Schwlabe G-One Speed or G-One Allround are good choices, with the Speed being good for everything up through the gravel you've described (think Forêt de Soigne) as long as it is not muddy. The Allround will work on the same trails and roads, but will be a bit better if we get a long rainy period and the trails and such become excessively wet. I've not personally used either tire, but I know people who do and they tend to like both of them. The Challenge tires listed above work great on the dry stuff, I'm not sure how well they'll work when the gravel gets wet. I've only ridden them on tarmac, where they work just fine in the dry and wet alike.
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Old 09-16-21, 05:52 AM
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I use Donnelly Strada USH 32mm for winter riding. They actually measure out a little bigger, but still fit easily within my fenders. They have a solid ridge in the middle and roll pretty well on the road, but they do decently in much rougher conditions. And they seem to be pretty flat-proof, which is an important factor in my winter riding. On the other hand, they feel stiffer and heavier than my regular gravel tires, but that's a tradeoff I'm willing to make for winter riding. For me, they do fine on Grade 3 gravel.
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Old 09-16-21, 06:44 AM
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I use Schwalbe G-One Alround for winter. They are perfect for the conditions you describe. Fast, comfortable, reliable, and amazing traction in poor conditions (not mud though).

As a bonus surprise I found that they are also amazing in snow - for those rare days (in your case). It is amazing to go for a ride with the fresh white stuff on the ground. That is what I ride in the winter.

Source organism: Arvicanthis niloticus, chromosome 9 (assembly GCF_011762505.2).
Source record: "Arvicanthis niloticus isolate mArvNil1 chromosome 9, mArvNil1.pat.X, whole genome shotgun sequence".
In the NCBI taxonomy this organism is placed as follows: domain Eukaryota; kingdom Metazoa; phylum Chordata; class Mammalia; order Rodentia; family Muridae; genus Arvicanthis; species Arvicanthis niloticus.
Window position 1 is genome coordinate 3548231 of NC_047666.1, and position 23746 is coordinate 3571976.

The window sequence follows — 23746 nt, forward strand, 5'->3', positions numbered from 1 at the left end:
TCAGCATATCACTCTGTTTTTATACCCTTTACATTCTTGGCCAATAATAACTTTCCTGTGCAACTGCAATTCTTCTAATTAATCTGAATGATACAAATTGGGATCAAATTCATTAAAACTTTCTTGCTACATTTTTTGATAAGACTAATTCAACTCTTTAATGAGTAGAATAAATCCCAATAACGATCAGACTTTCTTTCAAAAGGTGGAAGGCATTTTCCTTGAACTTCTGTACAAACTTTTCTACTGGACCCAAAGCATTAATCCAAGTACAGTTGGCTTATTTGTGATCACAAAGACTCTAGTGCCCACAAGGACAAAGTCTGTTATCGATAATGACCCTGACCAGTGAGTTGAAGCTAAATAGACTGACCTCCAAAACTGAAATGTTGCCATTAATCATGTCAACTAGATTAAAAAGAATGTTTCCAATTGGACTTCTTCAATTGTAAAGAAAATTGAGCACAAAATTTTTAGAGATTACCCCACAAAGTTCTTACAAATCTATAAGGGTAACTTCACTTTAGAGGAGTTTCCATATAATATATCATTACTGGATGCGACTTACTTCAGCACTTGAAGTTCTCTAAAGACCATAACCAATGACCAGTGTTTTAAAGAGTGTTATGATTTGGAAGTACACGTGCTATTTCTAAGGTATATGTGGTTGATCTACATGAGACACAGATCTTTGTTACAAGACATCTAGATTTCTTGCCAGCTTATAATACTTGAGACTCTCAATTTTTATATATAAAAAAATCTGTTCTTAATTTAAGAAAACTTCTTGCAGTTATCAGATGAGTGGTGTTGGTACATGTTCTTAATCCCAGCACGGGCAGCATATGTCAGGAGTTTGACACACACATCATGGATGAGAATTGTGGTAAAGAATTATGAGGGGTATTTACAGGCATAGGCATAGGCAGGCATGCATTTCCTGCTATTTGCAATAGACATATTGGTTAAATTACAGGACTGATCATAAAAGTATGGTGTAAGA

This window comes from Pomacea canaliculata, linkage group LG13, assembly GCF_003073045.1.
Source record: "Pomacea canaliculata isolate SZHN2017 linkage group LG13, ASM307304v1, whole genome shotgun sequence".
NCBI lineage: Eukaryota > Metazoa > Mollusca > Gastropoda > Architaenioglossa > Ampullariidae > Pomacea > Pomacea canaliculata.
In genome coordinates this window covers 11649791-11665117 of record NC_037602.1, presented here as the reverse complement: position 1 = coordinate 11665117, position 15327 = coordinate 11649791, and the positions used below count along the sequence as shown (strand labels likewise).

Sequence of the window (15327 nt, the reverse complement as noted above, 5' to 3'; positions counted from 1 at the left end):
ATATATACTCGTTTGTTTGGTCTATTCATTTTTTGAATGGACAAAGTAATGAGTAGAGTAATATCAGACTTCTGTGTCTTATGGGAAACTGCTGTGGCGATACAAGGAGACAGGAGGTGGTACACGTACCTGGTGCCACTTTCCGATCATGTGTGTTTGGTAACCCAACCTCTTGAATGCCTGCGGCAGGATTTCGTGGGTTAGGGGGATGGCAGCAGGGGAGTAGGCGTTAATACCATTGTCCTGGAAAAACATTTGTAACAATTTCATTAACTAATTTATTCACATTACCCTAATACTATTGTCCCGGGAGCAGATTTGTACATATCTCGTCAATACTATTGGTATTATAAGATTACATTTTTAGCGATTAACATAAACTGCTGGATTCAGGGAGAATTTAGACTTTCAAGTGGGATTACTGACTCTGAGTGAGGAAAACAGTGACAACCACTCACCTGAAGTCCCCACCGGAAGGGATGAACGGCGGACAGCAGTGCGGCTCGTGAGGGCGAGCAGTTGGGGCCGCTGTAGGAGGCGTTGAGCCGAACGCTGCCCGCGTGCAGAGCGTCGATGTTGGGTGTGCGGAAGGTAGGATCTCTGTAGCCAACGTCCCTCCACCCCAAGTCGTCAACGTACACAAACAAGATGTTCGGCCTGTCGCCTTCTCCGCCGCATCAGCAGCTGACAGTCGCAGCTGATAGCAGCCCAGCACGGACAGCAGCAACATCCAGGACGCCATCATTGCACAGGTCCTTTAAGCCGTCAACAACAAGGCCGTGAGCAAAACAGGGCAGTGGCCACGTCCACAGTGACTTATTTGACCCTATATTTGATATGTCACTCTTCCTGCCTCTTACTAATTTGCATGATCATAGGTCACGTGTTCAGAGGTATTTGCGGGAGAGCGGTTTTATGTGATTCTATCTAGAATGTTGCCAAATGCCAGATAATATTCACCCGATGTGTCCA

I'll say that the speed can be a nightmare when it is wet and I'm not on tarmac. Rolling resistance wise, the german (TOUR) found the alround and speed have the same rolling resistance, so no point in going for a slick.
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Old 09-16-21, 11:05 AM
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Thanks to you all for the answers, I'll sum up the answers

- Challenge Strada Bianca Pro HTLR -> top rolling resistance without compromising on puncture resistance
Based on this review they don't offer the best grip in the wet though: https://road.cc/content/review/chall...pro-tlr-280335. Apparently a very similar tire is prefered: https://road.cc/content/review/23748...w-pass-tc-tyre

- Continental Terra Speed 700x40c, Panaracer Gravelking SK+ 700x38c, Pirelli Cinturato Gravel H tyre -> you're right Prodigy4299, I don't plan to ride in wet mud (I would use a MTB for those conditions), so a fast gravel tire is definitely more suited. Overall I already know I'll ride more in the dry than wet, even if the tire I'll choose has to provide grip under wet conditions on hard surfaces.
https://road.cc/content/review/conti...d-tyres-270161
https://road.cc/content/review/panar...32-tyre-254221
https://road.cc/content/review/pirel...-h-tyre-273941